Mr. McCartney: The EU has a common approach on this issue. The European Council announced a review of the EU arms embargo in December 2003, which is ongoing. As set out in the December 2004 European Council Conclusions, the result of any decision on the embargo should not be an increase in arms exports from EU member states to China, either in quantitative or qualitative terms. EU leaders also recalled the importance of the criteria of the Code of Conduct on arms exports, in particular criteria regarding human rights, stability and security in the region and the national security of friendly and allied countries. The Government continue fully to implement the arms embargo.
Peter Bottomley: To ask the Secretary of State for Foreign and Commonwealth Affairs for which British nationals in foreign prisons the Government has asked for clemency or for release in the past 15 years; and what the reasons were in each case.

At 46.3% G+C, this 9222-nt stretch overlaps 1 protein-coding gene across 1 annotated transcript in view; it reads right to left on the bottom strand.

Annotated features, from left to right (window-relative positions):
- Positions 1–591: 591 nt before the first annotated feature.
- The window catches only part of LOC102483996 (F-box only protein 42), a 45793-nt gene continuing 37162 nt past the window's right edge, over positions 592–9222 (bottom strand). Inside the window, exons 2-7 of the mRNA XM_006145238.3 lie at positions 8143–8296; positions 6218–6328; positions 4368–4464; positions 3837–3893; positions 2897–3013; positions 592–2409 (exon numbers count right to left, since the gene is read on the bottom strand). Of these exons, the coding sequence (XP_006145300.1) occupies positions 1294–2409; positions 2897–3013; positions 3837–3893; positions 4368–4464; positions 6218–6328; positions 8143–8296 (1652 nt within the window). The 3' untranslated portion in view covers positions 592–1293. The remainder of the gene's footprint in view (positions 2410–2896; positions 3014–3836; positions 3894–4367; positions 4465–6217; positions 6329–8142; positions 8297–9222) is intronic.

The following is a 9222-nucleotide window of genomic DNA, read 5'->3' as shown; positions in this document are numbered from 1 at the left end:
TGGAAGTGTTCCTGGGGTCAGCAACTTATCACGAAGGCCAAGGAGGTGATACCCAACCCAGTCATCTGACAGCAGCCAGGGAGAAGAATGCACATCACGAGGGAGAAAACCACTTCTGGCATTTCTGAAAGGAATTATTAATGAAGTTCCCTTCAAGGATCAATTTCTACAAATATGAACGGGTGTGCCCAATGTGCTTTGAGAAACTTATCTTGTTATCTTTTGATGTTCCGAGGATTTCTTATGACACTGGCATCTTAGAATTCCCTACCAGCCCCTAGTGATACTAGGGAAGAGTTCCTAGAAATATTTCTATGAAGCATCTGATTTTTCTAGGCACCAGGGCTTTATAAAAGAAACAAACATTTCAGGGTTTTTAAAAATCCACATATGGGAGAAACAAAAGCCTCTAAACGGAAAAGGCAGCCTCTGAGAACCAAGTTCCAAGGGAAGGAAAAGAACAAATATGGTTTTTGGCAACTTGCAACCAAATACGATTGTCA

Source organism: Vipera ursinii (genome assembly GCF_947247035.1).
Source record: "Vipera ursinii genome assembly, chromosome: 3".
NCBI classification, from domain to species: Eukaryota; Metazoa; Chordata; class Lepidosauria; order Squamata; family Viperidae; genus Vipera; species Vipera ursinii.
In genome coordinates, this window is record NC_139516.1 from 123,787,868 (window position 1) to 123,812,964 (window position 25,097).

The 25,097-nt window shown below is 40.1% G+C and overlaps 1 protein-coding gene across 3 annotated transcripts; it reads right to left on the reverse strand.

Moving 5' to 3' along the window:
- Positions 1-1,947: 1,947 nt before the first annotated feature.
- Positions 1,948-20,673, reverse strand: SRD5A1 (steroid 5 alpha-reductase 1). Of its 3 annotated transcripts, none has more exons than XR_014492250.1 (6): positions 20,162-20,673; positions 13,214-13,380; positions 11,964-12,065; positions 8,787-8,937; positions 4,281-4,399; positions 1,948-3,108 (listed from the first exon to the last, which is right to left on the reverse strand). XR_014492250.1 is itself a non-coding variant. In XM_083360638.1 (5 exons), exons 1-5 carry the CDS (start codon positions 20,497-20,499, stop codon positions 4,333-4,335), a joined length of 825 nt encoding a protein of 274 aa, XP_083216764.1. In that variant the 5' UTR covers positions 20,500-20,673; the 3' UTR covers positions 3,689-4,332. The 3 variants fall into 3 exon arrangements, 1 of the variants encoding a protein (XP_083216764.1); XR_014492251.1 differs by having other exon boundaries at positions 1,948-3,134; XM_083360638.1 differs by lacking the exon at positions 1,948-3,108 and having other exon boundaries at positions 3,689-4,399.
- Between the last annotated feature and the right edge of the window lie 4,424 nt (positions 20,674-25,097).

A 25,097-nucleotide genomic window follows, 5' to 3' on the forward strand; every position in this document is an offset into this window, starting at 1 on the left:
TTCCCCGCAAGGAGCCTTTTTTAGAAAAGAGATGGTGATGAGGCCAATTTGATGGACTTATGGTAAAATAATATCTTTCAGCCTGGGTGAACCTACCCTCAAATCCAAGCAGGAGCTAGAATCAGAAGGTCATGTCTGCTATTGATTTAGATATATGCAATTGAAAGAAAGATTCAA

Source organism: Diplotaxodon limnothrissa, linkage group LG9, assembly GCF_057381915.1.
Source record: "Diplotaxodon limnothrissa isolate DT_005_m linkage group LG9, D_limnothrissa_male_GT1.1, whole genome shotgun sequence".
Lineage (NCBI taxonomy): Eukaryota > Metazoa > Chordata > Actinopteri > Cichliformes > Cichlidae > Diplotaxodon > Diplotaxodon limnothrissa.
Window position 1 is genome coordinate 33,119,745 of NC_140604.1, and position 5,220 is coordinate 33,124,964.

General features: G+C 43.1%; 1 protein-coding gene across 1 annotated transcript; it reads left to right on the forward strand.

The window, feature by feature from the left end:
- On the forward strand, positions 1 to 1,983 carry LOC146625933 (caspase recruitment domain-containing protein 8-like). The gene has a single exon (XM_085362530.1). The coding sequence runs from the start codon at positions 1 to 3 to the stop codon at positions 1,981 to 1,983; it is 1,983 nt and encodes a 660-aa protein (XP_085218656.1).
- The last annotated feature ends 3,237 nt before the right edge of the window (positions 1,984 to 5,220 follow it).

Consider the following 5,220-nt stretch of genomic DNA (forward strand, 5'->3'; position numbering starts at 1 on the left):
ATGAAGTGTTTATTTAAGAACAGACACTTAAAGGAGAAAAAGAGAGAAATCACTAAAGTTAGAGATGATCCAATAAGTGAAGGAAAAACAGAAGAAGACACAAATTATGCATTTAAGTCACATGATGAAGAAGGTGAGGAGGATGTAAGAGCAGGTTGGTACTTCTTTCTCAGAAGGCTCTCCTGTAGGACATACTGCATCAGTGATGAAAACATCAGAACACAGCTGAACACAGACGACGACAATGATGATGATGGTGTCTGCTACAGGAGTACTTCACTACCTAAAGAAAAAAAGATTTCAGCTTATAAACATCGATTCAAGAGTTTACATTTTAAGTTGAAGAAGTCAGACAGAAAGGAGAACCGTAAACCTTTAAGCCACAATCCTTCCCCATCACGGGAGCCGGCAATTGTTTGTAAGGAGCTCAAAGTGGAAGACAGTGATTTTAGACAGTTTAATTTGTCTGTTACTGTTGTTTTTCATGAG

Mr. McCartney: We do not ask for clemency or release for British nationals in foreign prisons but will support a plea for clemency made by a prisoner in certain circumstances. Our clemency policy is outlined in an answer given to my hon. Friend the Member for Blackpool, North and Fleetwood (Mrs. Humble) by the then Foreign and Commonwealth Office Minister of State (Brian Wilson) on 2 May 2001, Official Report, column 629W. Specific details on cases for which we have supported pleas for clemency are not held centrally and could be obtained only at disproportionate cost. Additionally, for data protection reasons, we cannot give out names of individuals for whom we have supported clemency pleas.